Business books are an interesting genre. In another life, I would love to have participated in something like critical business studies that took its cue from critical legal studies. (Maybe this field exists?) That noted, I have to admit that I have read enough of the books in my time that I recognize the role [...]
Posts Tagged ‘business’
It started off as a throwaway line by Wayne Rosso, but it’s beginning to grow into something of a meme: The latest rumor to emerge from the Google campus is that the company’s much anticipated music service is just about at the end of their rope with the major label licensing process. A source close [...]
Wil Shipley of Delicious Monster, maker of Library, has a nice post up that compares two ways of approaching the software business: farming versus mining. Essentially, farming is the old-fashioned way of building a business to last, building with the long game in mind. Mining is the new way to do business: build a business [...]
I had never heard of Lendle until they found themselves on the wrong side of Amazon’s API guidelines, but I agree completely with the assessment offered by The Economist: “The brief outage demonstrates a fundamental truth about the internet: if you don’t own the data you need to run your business, you’re dependent on the [...]
A great New Yorker essay by John Cassidy essentially arguing that people who make money by making things are better for the economy — rather than people who simply make money by making money. In this case, the two companies being compared are Apple and Goldman Sachs.
Great post by Marc Hedlund on his blog detailing the rise and fall of Wesabe. Like the Snapper story, I love these kinds of thoughtful business narratives. (There’s got to be a project in that.) I tried Mint but ultimately was uncomfortable with my financial data traversing the intarwebs. (I know, I know, it does [...]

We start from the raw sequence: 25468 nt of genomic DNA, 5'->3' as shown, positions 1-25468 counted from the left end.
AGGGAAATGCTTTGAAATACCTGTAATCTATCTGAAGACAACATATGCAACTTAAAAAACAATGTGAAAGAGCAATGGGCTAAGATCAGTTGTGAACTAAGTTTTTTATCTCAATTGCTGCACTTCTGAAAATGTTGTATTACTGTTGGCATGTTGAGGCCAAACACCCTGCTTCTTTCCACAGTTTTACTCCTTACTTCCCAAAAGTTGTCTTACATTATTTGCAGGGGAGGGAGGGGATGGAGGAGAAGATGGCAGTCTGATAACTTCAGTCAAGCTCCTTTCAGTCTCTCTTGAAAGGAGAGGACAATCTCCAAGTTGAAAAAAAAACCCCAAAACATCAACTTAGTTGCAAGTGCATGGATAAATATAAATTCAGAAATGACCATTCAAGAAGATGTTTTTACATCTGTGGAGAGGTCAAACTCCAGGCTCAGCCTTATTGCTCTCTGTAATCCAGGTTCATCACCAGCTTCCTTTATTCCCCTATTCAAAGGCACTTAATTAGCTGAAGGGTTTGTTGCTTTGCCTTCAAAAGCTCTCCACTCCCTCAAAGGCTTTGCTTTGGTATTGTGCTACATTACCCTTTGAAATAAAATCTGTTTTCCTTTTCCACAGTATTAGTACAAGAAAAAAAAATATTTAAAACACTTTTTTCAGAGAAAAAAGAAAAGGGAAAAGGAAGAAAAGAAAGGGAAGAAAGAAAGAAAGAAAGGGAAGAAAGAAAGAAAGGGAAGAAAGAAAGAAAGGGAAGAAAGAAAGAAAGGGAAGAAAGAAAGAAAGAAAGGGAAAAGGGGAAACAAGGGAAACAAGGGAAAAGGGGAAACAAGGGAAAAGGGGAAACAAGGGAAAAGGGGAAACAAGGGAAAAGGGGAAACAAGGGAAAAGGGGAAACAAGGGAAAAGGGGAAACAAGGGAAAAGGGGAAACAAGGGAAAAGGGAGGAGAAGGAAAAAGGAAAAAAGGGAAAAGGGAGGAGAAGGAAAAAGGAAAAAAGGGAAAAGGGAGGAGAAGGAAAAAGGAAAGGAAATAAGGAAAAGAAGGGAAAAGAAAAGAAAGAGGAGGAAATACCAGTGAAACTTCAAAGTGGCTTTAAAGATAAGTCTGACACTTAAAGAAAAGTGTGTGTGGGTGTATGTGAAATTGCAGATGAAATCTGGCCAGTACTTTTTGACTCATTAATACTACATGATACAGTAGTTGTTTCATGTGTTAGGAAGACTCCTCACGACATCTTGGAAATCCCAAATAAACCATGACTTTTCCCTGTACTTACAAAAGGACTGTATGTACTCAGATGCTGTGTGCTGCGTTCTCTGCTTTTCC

Google’s eBooks has finally emerged from its Google Book shell: Today is the first page in a new chapter of our mission to improve access to the cultural and educational treasures we know as books. Google eBooks will be available in the U.S. from a new Google eBookstore. You can browse and search through the [...]
This article from Fast Company in 2006 about Snapper’s then CEO traveling to Bentonville, Arkansas to tell WalMart that he no longer wanted to supply them with ever cheaper lawn mowers is a classic and always worth a re-read.
Everybody’s talking about disintermediation, but, as Don Linn points out: Disintermediation is nothing new. It happens when businesses change so get used to it. Sears, Roebuck disintermediated the local dry goods store when it mailed its first catalog and it continues unabated in every sector…not just publishing and bookselling.. As Mike Cane has pointed out, [...]
It should came as no surprise, given what we know about the many tentacles of Goldman Sachs and how far they reach into the various centers of power in the U.S. as well, it seems, in Europe, that all Goldman Sachs was doing was following, or building, on the work of bastions of respectability of [...]
There’s a nice write-up over at the 37Signals blog about an iOS developer who developed an app, priced it pretty well ($25 in a market saturated with $1 apps), and has built himself a nice customer base and a comfortable living. Here’s the link.
Paul Graham’s latest essay, “Organic Startup Ideas”, is in much the same vein as a great deal of webeneur philosophy, but because it’s Graham, it’s well-written and grounded in experience.
O’Reilly Press, now O’Reilly Media, has long been a publisher of quality technical books. I own at least a dozen, and I also subscribe to Safari Books Online. And if I had more time, I would keep up with more of the O’Reilly web offerings, which feature a lot of amazing content for free. All [...]
Yeah, I had a wha? moment, too, but I came across the following information while checking out the Business Insider‘s Chart of the Day. Economists speculate that as the Chinese economy wobbles a bit — because everybody else is wobbling — a number of U.S. states/industries are more exposed to risk than others. They have [...]
This essay might have also been titled The Coming Differentiation of Trust but that seemed like a really ugly slug. The (In)Security of Apps Only on rare occasions do I wander into the territory of security, a domain I consider to be almost as complex as religious experience in America, but the recent scare on [...]